On the other hand, the buffer system scales up to much larger amounts of buffers really easily, which I find very useful.

Also, on KDE at least, Emacs has both a very nice GUI and fullscreen support.

Finally, I am now using a 13" laptop, and using the keyboard is still more efficient despite the really nice touchpad my new computer has.

> E.g. it's almost as quick for me to flick the cursor to switch tabs as it is to type a chorded keyboard shortcut to switch buffers, especially factoring in the ability to look and think about what buffer I want before initiating any movement.

Hah. Try doing that when you have 782 open buffers. :-)

Also, Emacs doesn't have real Lion full screen support, but try "M-x set-variable RET ns-auto-hide-menu-bar RET t RET" which comes close.

> Also, Emacs doesn't have real Lion full screen support, but try "M-x set-variable RET ns-auto-hide-menu-bar RET t RET" which comes close.

It doesn't come close at all. It takes over the primary desktop which results in very weird behavior with the Dock. Which is, ultimately, the thing that drives me up the wall about Emacs. It doesn't behave like an OS X app, and the token GUI support is fiddly and jarring (lack of smooth scrolling, etc). Now that other editors are upping the ante in terms of scriptability (Sublime Text has an awesome Python API, too bad its closed-source), the reasons to stick with Emacs are rapidly decreasing for me.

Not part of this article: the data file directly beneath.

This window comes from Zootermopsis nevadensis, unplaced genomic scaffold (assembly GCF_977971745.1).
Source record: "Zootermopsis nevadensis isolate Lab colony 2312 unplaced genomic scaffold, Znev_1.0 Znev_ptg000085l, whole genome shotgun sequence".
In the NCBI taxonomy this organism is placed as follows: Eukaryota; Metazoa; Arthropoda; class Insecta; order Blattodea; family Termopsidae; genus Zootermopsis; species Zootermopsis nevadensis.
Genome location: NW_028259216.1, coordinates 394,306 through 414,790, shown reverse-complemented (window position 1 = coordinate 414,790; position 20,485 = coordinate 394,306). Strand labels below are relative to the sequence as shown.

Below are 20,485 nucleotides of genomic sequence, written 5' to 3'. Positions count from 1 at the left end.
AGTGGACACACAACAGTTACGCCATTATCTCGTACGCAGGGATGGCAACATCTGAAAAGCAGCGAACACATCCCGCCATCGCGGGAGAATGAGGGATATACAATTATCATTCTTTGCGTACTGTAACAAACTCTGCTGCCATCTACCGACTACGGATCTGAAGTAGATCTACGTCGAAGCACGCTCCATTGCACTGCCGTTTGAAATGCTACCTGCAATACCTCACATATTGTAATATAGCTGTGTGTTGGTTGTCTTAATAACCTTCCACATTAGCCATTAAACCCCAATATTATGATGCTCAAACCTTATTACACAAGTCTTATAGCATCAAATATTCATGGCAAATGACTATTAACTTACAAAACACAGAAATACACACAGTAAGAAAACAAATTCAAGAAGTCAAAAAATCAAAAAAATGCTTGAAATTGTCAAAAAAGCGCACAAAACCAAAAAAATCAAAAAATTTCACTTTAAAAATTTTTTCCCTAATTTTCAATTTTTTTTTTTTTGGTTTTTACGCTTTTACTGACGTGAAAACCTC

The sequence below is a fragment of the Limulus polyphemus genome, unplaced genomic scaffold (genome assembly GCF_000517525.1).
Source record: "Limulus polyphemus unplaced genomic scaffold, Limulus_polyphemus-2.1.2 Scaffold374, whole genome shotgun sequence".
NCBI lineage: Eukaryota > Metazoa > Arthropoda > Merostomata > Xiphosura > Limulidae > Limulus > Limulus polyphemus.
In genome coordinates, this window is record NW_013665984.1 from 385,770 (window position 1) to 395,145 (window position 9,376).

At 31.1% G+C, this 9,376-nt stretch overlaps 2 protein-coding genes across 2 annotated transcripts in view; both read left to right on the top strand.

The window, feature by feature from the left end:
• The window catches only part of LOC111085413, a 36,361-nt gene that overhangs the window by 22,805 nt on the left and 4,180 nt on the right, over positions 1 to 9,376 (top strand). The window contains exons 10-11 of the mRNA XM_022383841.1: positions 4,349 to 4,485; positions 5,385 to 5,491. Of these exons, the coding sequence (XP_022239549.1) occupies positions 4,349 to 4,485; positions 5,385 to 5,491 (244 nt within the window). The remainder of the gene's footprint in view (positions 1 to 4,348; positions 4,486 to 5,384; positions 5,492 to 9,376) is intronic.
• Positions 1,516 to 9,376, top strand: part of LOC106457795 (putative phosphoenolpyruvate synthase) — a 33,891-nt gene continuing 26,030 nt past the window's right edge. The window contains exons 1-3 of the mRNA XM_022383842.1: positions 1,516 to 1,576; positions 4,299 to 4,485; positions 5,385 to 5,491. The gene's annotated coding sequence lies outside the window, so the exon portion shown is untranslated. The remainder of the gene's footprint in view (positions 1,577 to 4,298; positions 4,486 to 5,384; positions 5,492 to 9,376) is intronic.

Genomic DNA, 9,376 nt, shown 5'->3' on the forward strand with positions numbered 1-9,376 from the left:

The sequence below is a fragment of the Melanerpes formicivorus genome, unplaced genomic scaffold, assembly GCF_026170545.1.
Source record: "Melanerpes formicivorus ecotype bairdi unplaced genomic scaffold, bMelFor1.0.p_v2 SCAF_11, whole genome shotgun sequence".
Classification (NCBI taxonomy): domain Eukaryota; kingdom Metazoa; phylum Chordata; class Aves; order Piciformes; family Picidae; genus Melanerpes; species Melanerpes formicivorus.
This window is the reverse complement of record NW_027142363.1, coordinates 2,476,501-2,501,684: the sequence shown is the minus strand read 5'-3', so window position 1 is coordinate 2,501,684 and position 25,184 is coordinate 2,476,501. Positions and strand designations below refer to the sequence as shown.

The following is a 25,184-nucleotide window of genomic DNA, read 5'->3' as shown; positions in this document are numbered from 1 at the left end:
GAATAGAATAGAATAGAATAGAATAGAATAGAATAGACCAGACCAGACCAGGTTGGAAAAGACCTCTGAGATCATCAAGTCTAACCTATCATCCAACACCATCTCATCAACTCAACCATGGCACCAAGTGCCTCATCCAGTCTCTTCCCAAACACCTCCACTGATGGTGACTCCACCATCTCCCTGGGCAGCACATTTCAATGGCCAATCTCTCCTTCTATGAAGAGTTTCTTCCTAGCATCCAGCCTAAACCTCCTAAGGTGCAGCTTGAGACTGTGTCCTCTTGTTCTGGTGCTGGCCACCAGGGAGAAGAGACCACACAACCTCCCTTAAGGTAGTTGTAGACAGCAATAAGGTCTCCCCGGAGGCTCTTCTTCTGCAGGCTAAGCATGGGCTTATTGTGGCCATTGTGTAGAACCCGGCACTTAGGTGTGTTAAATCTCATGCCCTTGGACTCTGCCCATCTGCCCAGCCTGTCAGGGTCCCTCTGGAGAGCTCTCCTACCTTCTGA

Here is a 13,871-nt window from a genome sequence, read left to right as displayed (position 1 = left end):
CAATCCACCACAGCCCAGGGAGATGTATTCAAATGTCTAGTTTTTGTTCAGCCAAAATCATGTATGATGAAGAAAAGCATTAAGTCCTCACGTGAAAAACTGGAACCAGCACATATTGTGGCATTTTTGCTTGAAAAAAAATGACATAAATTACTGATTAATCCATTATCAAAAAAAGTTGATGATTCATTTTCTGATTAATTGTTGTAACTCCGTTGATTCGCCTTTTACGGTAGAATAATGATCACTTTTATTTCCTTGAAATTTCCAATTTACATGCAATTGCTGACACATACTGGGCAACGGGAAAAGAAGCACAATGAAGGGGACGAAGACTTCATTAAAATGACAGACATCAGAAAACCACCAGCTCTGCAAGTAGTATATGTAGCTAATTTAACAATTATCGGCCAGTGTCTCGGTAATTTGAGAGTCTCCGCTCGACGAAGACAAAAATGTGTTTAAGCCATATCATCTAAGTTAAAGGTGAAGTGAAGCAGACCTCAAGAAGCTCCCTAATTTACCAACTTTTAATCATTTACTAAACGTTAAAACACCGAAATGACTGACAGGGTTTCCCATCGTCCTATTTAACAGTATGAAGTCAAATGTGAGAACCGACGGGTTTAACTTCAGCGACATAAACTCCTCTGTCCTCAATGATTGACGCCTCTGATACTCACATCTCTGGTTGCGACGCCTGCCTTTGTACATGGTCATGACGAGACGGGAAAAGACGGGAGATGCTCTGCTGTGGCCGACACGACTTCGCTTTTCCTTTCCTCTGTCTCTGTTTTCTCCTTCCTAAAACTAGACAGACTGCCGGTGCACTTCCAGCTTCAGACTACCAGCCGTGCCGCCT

> It takes over the primary desktop which results in very weird behavior with the Dock.

Not sure what you mean. It's pre-Lion style full-screen, not weird at all. It just hides the menu and the dock.

I'm not sure I agree that Emacs's GUI support is "token" but I would admit to it not being the emphasis of the program. I give them a lot of credit for having a Mac port in the main codebase and keeping 3 or 4 disparate GUIs in sync with each other.